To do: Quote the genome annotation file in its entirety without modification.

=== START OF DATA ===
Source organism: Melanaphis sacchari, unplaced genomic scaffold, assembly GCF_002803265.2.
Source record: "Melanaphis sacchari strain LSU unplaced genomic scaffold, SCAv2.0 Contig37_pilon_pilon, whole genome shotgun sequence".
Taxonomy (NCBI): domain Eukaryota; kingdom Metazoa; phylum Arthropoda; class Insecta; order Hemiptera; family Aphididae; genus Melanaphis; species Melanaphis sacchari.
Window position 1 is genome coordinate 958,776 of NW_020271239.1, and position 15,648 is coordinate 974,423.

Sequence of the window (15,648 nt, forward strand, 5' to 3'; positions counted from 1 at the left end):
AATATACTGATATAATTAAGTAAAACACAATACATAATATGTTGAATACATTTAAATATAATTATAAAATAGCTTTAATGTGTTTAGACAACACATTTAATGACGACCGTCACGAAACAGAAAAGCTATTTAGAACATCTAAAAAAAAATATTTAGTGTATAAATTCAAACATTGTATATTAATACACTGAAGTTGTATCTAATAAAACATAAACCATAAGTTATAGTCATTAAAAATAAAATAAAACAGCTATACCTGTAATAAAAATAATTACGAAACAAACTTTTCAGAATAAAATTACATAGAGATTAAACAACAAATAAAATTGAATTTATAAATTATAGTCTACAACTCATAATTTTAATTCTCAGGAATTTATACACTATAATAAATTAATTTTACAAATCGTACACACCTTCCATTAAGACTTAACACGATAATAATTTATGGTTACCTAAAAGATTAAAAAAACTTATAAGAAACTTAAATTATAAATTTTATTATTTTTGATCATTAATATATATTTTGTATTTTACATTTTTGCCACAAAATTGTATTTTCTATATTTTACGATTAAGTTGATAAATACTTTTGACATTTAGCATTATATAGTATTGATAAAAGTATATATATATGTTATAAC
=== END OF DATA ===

Source organism: Melanaphis sacchari, unplaced genomic scaffold, assembly GCF_002803265.2.
Source record: "Melanaphis sacchari strain LSU unplaced genomic scaffold, SCAv2.0 Contig37_pilon_pilon, whole genome shotgun sequence".
Taxonomy (NCBI): domain Eukaryota; kingdom Metazoa; phylum Arthropoda; class Insecta; order Hemiptera; family Aphididae; genus Melanaphis; species Melanaphis sacchari.
Window position 1 is genome coordinate 958,776 of NW_020271239.1, and position 15,648 is coordinate 974,423.

Sequence of the window (15,648 nt, forward strand, 5' to 3'; positions counted from 1 at the left end):
AATATACTGATATAATTAAGTAAAACACAATACATAATATGTTGAATACATTTAAATATAATTATAAAATAGCTTTAATGTGTTTAGACAACACATTTAATGACGACCGTCACGAAACAGAAAAGCTATTTAGAACATCTAAAAAAAAATATTTAGTGTATAAATTCAAACATTGTATATTAATACACTGAAGTTGTATCTAATAAAACATAAACCATAAGTTATAGTCATTAAAAATAAAATAAAACAGCTATACCTGTAATAAAAATAATTACGAAACAAACTTTTCAGAATAAAATTACATAGAGATTAAACAACAAATAAAATTGAATTTATAAATTATAGTCTACAACTCATAATTTTAATTCTCAGGAATTTATACACTATAATAAATTAATTTTACAAATCGTACACACCTTCCATTAAGACTTAACACGATAATAATTTATGGTTACCTAAAAGATTAAAAAAACTTATAAGAAACTTAAATTATAAATTTTATTATTTTTGATCATTAATATATATTTTGTATTTTACATTTTTGCCACAAAATTGTATTTTCTATATTTTACGATTAAGTTGATAAATACTTTTGACATTTAGCATTATATAGTATTGATAAAAGTATATATATATGTTATAAC